The goal of these talks is to constrain presenters while keeping things fun. Often drinks and snacks are involved, and the right emcee can make a big difference in the quality of the experience. If you have a lot of people, spend some time on details, like picking a venue with good acoustic qualities and arranging for good sound and video equipment.

Make sure not to give presenters control of their laptops!

Pecha Kucha (pronounced peh-CHA kuh-CHA—Japanese for “chit chat”) began as an event in Tokyo where designers could share their ideas. The Pecha Kucha presentation format was devised by Astrid Klein and Mark Dytham of Klein Dytham architecture. The first Pecha Kucha Night was held in Tokyo in their gallery, lounge, bar, club, and creative kitchen SuperDeluxe in February 2003. Since then, Pecha Kucha has inspired similar events with some minor variations, including Talk20 (short presentations of 20 slides each) and Ignite (short presentations of 20 slides each, 15 seconds per slide).

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Pie Chart Agenda

Object of Play

Many meetings happen in an ad hoc or moment-to-moment fashion. They happen without a formal plan, agenda, or prep work—but despite this they can be some of the most productive meetings we have. One characteristic that sets these meetings apart is a focused awareness of time constraints—for example, “We have 30 minutes; how should we spend the time?”

Sketching a pie chart agenda answers this question with speed and clarity. In some cases it takes less than a minute, and in the process, it brings into focus both the order and the significance of topics, where a simple list would fall short. What a pie chart agenda lacks in formality it makes up for in speed and flexibility.

Number of Players

Small group

Duration of Play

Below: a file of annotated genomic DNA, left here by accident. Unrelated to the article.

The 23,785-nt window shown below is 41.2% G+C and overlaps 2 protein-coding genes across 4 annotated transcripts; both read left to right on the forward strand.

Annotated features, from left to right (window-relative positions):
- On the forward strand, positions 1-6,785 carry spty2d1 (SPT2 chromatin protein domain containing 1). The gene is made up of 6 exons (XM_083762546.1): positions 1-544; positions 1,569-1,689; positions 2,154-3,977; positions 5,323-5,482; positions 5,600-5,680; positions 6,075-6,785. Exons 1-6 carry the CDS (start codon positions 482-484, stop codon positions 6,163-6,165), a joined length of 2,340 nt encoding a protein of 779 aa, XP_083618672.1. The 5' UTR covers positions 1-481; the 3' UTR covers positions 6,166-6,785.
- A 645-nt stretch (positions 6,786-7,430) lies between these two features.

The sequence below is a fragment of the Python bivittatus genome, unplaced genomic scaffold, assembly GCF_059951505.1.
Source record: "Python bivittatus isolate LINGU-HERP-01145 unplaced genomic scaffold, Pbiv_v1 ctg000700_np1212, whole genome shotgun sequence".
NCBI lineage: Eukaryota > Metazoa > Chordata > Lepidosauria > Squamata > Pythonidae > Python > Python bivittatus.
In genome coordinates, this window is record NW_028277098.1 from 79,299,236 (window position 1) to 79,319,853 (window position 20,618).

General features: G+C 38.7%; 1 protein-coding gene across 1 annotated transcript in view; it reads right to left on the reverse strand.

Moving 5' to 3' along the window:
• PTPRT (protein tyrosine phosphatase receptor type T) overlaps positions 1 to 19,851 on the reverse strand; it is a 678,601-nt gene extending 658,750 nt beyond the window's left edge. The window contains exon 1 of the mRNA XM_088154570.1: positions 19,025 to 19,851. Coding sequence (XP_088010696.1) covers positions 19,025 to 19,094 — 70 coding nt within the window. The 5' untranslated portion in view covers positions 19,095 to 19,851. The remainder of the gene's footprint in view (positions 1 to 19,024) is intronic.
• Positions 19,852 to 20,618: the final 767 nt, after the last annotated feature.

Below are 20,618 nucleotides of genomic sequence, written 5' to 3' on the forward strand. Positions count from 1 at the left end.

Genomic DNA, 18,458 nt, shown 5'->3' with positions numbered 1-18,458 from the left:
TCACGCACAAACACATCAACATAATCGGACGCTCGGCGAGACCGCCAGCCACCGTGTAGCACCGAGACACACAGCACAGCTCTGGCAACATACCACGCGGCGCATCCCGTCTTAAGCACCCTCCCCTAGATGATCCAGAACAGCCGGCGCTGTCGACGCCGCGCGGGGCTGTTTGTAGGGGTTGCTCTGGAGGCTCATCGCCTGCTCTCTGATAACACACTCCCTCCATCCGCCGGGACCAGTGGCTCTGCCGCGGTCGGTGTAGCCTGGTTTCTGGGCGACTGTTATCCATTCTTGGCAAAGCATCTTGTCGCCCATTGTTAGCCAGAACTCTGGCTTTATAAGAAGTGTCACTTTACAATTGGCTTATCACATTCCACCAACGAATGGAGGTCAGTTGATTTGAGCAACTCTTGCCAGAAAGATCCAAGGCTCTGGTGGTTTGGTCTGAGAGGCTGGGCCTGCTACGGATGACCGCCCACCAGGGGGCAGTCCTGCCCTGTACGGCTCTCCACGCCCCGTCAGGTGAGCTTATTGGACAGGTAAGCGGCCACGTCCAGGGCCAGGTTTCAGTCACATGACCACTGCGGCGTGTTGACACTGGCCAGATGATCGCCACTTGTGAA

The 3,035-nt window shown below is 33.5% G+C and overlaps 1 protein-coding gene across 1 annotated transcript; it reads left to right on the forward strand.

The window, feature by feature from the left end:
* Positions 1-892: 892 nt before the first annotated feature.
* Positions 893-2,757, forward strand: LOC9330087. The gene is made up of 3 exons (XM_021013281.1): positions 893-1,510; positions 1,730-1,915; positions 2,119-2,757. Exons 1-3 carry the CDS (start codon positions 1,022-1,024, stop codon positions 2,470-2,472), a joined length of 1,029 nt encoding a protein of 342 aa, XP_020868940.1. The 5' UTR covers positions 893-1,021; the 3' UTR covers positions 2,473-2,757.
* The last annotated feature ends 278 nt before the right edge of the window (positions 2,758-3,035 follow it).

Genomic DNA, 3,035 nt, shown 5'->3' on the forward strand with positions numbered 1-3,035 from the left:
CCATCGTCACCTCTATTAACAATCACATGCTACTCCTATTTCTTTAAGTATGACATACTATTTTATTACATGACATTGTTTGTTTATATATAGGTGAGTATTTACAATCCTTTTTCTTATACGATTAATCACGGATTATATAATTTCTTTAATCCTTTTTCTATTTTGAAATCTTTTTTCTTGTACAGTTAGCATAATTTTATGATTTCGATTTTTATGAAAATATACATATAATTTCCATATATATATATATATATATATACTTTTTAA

60–90 seconds

How to Play

1. Draw a circle representing your “pie” of time. This may be on a whiteboard, a flip chart, or even a pad of paper. This circle represents the total amount of time the group has to spend on the objective.

2. Write the objective in the middle of the circle. For instance, it could be “Brainstorm approaches for dealing with Problem X.”

3. The group then thinks about how they want to spend the time and adds these items to the clock in a sequence that makes sense for the task at hand, just as they would for a circle-formatted agenda. These are added around the outside.

4. To finish the chart, the group decides how much time they want to reserve for each item. This is captured on the pie chart, as though it were rough sections of a clock face. For instance: “We’re going to spend a third of our time on this item, but we need to save the bulk of it for this, and the last five minutes talking about this.”

5. Once the group has roughed in the plan and is in agreement, the clock starts ticking and the meeting begins.

Strategy
How is this different from a list agenda? The focal point of a clock does two things. As a metaphor, it emphasizes the notion of time and expediency, which is vital in making ad hoc meetings productive. It also represents the agenda items as parts of the whole, weighted by importance and time to be spent on them. Items on a list have a bad habit of falling off the list or being skipped entirely. When produced quickly and managed through the course of a meeting, a clock agenda helps ensure that the time is spent wisely.

The Pie Chart Agenda is credited to Sunni Brown.